And thankfully I never compared myself to others or I would have stopped long before the knee injuries.

    • Hi LnL,

      I *did* just re-do my blog. Thanks for noticing – and the feedback!
      Ah, yes. We need to run hundreds of miles to figure out we are more than we thought we were. So true, but I think it’s because we ran all those miles that we discover who we are.
      I’m getting better at running my own “race” but it’s still a part of how I see myself in comparison to others. An ongoing process, one that’s worth all the miles.

  3. Running brings out so many aspect of ourselves that lie hidden, and it shines a bright light on all of our fears and insecurities. I don’t worry about being slower than others anymore, I worry about running too hard and being miserable for 4+ hours. I don’t worry about failing; I worry about not learning the lessons during the journey.

    Running has taught me one huge lesson: I am much stronger than I ever thought I was. It has taught me that I can do anything I set my heart to do. Confidence and strength are something I had to fight to achieve, and as a woman, it took me years to get here.

    • It’s amazing what we can accomplish when we set an intention. And I can get that part, but I sometimes lose track of my intention by factoring in too many other things.
      These factors may influence an outcome, but are not so significant overall. I guess I just like running with my group of friends, and if I can’t keep up I am running solo. I don’t want it to hurt to be able to keep up, so I sometimes get mired by what I *should* be doing and what my body wants to be doing on a particular day.

  4. Sometimes the journey is its own reward, regardless of what the clock says.

    And besides, you can take heart in knowing you’d kick my ass in a 10k. Or a 5k. Or a stroll down the block… ;)

    • El Guaps! Lovely to have you here.
      Definitely the journey is the reward as well. I remember this when I look back and think: I ran how far? and how fast?
      It’s been an ongoing time of introspection for me, long seated feelings of self-disapproval that are challenged when I challenge myself.
      And we can definitely stroll around the block together. I’ll carry an anvil if that makes you feel better.
      Thanks for your thoughts.

  5. Ha. I was just pondering this very topic today. Running really forces me to check in with myself, consider how I’m feeling — both physically and mentally. You can’t run away from yourself when you’re running, as hard as we might try. Today was a crappy run. I felt sluggish and tired and slow. I had no pride or bravado or bounce as I ran.

    But when I got home and jotted down my numbers in my little running journal, it made everything okay. It made me look forward to the next run. Because getting out and doing it was so much better than doing nothing at all.

    • Dear Salt,
      This is a lovely story and a lovely reminder to me. Sometimes the most simplistic way of doing things is just to enjoy them.
      I ran yesterday and most of my running buddies couldn’t make it. So I ran with a different group and actually really enjoyed it. I wasn’t so worried about my ‘place’ in the group or how much harder I should be working. I just was, and that made it a good run.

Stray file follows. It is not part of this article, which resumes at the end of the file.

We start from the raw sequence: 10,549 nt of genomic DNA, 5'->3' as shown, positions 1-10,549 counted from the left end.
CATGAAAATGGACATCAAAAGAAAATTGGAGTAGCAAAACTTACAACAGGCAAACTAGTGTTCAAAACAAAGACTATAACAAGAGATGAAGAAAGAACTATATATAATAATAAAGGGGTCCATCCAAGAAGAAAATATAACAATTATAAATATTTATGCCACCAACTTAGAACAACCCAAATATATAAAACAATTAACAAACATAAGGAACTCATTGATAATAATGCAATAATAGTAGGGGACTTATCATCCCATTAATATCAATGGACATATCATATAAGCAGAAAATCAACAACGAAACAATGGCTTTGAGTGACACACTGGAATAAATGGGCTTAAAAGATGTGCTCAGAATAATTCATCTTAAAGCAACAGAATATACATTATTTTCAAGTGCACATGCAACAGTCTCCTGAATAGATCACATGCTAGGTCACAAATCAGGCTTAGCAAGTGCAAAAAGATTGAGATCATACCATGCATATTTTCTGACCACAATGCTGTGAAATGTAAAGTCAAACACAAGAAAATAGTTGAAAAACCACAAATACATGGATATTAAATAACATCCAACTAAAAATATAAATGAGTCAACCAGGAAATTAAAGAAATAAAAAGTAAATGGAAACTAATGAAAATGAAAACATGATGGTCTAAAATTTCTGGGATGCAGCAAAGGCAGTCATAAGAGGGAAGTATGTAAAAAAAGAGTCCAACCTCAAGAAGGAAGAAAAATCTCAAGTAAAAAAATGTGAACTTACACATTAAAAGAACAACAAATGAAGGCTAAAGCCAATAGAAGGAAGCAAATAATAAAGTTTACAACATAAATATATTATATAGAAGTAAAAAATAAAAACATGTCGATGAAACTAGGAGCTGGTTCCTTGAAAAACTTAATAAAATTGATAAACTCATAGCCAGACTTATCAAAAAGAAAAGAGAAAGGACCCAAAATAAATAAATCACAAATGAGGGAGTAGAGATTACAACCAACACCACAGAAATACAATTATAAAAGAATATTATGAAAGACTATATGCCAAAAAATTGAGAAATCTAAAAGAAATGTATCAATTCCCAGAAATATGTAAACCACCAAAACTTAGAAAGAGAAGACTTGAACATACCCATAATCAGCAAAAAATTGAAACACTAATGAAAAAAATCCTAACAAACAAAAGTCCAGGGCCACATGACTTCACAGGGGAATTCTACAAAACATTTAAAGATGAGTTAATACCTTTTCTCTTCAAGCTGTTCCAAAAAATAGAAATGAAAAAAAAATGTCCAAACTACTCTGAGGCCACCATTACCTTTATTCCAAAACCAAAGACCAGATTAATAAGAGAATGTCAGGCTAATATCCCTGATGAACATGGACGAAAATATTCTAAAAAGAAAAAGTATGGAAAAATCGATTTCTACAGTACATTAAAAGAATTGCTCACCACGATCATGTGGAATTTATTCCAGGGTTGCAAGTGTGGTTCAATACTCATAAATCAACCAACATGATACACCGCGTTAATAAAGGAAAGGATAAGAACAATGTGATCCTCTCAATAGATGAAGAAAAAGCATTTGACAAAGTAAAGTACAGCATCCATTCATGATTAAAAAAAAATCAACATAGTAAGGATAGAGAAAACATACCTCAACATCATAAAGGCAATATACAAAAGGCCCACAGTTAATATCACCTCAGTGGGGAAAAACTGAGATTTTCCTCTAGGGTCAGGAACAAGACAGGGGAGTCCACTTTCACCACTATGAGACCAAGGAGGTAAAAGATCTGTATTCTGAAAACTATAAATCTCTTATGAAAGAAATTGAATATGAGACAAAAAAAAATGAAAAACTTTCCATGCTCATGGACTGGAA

6. Love this blog, Tania
    Especially the para that starts: It’s hard to be patient with ourselves.
    Right on!
    But how can I accept other, unless I accept self?

    • Dearest M,

      Thank you for your comments. The re-design feels good to me. And then the words will come.
      Yes, it’s hard to be patient with ourselves. But every day is another chance!

      Tania

  7. Good enough is often absolutely the right choice.

    I’ve been feeling like hell all week (think it’s flu) but today finally went for a walk, a fast one, for 30 minutes. It wasn’t the hour I’d hoped to do, but it was fresh air, exercise, broke a sweat – and I saw sunshine, fungi, ducks, blue jays and a deer. Seems pretty good to me!

  8. Ahoj Tano….
    Happy Birthday…..happy running…..happy overcoming of your goals…..and yes you are right:,, It’s nice to know that some days people can feel okay with just good enough…..because life is not a race and we should learn how to like ourselfs and how to appreaciate our own personalities with all the strenghts and weaknesses…..
    I like your graphics.by the way .it reminds me of a book that Ema got in Canada, by Agnes Mackenzie, Princess Alyss Wonderland……….

    Love and kisses and keep on running………..:) and of course ….stay sexy :):):)

    • You cheeky monkey!
      Thank you for commenting here! (Imagine my suprise!)

      Thanks for the birthday wishes, you are a few days early, but the right month, so I’ll take it.

      I’ll send an email soon.
      Lots of love to you guys!

  9. This is a really beautiful post. I’ve gotten into (and out of, hopefully temporarily) running this year, and even though I never got anywhere near a marathon, you summed up my feelings about running perfectly.

    • Hello Brent,

      Thanks for your kind, kind words. It’s always lovely to connect with someone else who feels the same way! I think the point of running is to do it for yourself. And we are all good enough.
      Happy running,
      Take good care.

  10. Pingback: The Awards Show, Part 4 | The Green Study